China has now classified activities such as blogging, e-sports, online marketing, managing social media accounts as “flexible employment”. These will now be counted in the overall employment figure.
This new law is stated in a document released by the Ministry of Education as part of the government’s effort to boost the employment rate in the midst of the coronavirus pandemic.
The announcement also stated that participating in incubator programs, poverty alleviation programs, and being enlisted in the army will now be considered as employment. New graduates who open e-commerce websites are not exempted in this law as long as they can provide a link to the online shop and its registration information.
According to Tang Min, an economist and counsellor to the State Council,
“College students don’t necessarily need to go to a work unit, more and more we are seeing they have many choices, including freelancing. They can open a Taobao store or engage in cross border e-commerce. They can start their own business with just a laptop and create a new job opportunity.”
The Ministry ordered Universities to take note of the new criteria when reporting the employment rate of graduates, and any contrary information would be severely punished.
Why The Change?
Owing to the economic downturn occasioned by COVID-19, some Chinese firms have had to retrench some workers in order to cut costs. This increased the unemployment rate in the country to 6.2% in February.
Although it fell to 5.9% in May, the Chinese government is aiming at a reduction to about 6% by the end of the year. And, this figure excludes migrant workers from the countryside
Will this work?H
However, people must work at least one paid hour a week to be counted as employed, still, can activities like blogging, e-sports playing, pass as being employed?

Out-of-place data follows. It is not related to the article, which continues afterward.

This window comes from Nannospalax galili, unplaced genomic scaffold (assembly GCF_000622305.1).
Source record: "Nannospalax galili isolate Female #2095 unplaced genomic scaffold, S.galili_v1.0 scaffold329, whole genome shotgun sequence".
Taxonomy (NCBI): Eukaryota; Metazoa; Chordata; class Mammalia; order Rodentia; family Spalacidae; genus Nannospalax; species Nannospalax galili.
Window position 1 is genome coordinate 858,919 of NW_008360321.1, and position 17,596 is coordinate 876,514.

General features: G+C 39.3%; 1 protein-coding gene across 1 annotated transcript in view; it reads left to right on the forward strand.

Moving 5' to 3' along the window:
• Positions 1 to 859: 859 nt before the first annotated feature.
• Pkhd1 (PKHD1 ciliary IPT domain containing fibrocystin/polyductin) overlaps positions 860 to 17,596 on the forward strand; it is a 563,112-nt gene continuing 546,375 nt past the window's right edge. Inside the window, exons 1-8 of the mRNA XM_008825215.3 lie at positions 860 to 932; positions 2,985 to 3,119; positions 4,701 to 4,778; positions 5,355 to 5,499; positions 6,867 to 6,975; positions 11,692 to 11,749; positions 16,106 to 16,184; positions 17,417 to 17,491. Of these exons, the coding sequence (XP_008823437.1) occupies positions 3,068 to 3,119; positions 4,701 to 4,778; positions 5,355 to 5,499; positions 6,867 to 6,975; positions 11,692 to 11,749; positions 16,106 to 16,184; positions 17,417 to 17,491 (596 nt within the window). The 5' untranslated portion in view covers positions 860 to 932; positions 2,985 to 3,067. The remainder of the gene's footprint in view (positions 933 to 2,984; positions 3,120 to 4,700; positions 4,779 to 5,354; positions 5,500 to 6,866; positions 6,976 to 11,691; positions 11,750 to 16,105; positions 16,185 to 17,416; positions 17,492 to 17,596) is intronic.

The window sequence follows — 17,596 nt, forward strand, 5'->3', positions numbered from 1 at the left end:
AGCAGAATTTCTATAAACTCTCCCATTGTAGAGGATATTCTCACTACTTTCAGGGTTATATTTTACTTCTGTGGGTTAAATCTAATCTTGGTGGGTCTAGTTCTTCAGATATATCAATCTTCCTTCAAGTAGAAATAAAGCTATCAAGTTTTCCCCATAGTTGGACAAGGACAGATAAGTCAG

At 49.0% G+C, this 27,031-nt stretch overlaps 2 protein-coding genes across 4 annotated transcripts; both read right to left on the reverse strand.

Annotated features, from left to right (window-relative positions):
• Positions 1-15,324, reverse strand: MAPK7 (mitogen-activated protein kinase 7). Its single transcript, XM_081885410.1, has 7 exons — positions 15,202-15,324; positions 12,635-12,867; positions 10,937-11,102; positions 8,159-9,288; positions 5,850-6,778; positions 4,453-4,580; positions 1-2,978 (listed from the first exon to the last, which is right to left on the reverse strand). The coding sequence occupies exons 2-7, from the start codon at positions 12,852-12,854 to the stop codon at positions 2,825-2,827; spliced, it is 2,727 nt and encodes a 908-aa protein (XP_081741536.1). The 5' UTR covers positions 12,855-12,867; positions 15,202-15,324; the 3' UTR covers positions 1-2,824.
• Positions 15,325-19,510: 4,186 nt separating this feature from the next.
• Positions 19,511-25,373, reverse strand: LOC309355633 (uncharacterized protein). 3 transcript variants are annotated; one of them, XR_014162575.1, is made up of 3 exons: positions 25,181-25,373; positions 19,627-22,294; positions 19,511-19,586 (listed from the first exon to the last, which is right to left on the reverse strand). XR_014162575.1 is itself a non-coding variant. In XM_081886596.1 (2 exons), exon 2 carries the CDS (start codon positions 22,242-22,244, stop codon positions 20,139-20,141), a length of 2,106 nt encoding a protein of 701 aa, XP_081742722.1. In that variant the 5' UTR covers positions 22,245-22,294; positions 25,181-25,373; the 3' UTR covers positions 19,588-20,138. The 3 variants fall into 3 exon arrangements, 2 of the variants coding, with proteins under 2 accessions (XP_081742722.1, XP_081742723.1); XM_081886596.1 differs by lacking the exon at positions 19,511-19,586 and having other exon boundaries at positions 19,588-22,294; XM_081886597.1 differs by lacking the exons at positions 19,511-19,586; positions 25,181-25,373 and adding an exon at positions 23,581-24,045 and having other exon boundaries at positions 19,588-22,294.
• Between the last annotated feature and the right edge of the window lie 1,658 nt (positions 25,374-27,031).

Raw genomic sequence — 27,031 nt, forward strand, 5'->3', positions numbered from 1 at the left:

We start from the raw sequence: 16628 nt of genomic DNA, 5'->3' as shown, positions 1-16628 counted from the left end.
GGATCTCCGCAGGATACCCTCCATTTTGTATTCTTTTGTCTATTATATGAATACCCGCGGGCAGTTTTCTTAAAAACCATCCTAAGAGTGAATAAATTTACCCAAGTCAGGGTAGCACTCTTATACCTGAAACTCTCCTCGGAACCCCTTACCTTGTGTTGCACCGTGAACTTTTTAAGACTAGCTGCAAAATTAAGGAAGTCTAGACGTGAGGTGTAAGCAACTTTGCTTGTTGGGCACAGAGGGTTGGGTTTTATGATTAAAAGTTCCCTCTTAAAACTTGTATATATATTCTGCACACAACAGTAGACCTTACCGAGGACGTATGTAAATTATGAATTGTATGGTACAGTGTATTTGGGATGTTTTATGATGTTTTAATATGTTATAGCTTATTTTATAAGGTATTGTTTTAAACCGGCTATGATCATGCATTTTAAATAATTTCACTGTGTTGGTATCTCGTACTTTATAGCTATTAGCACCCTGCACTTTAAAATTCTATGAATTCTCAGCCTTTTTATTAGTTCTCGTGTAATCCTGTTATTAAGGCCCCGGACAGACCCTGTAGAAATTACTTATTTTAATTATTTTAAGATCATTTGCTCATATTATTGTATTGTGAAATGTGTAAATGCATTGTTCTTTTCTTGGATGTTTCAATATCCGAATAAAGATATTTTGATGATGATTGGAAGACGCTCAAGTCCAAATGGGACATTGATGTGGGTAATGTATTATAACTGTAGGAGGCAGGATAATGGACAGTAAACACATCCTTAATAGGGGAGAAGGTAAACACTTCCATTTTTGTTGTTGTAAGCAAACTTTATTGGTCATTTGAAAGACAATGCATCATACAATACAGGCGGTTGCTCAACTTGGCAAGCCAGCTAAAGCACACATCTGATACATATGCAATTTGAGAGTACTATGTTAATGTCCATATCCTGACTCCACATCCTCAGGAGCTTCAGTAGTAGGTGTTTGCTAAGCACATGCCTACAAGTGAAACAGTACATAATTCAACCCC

Let’s take a look at the average of players in the listed categories:
It’s not unrealistic to make between $0.01-$0.10 per page view in many blogging niches across display and affiliate ads. So if you get 1,000 page views a month, you can make between $10-$100 per month.
But if you can get to 100,000 page views a month, you can make between $1000 – $10,000 off your blog per month. This is excluding the amount you can get from ads on your blog.
So, a great blogger should count.
E-sports consists of people playing games against each other at a professional level, regularly winning huge sums of money as prizes. These e-sports players are contracted to play for a variety of different organisations, much like football or basketball player would be.
An average e-sport player earns about $3000 – $5000 monthly in China, while top-level players can earn much more, up to $15,000 for a single competition plus bonuses. Some teams even offer their players perks like health and retirement plans.
The figures for both listed activities are considered fair seeing as city with the highest minimum wage in China (Shanghai) pays its workers $358 (RMB 2,480).
Does this make bloggers & e-sports players taxpayers?
This new law passed by the Chinese government will make earners from activities like blogging and e-sports taxpayers since most of them would be counted and possible earn as much as the general minimum wage.
The China income tax is levied at a progressive rate, ranging from 3% for monthly taxable incomes of $240 (RMB 1,500) or less, to 45% for taxable incomes greater than $12,725 (RMB 80,000).
Can this happen in Nigeria?
One of the most popular forms of blogging in the country is freelancing. It is safe to say blogging in Nigeria is already considered a being employed as some bloggers are known to be wealthy.
Some bloggers have office spaces and some other work remotely. It is also important to note that blogging all over the country give the same rates as it is fixed online.
E-sports, on the other hand, can be barely considered as a job in Nigeria seeing as Nigerians don’t make enough money from gaming online. Gamers in the country just participate in tournaments online, and unlike some Chinese gaming companies, they do this from their various homes.
While playing in these tournaments, they barely get enough cash, and sometimes it doesn’t even cover the Nigerian standard minimum wage (N30,000).
Yes, we have a long way to go but we may soon begin to acknowledge these trades. China is thus shown the way.
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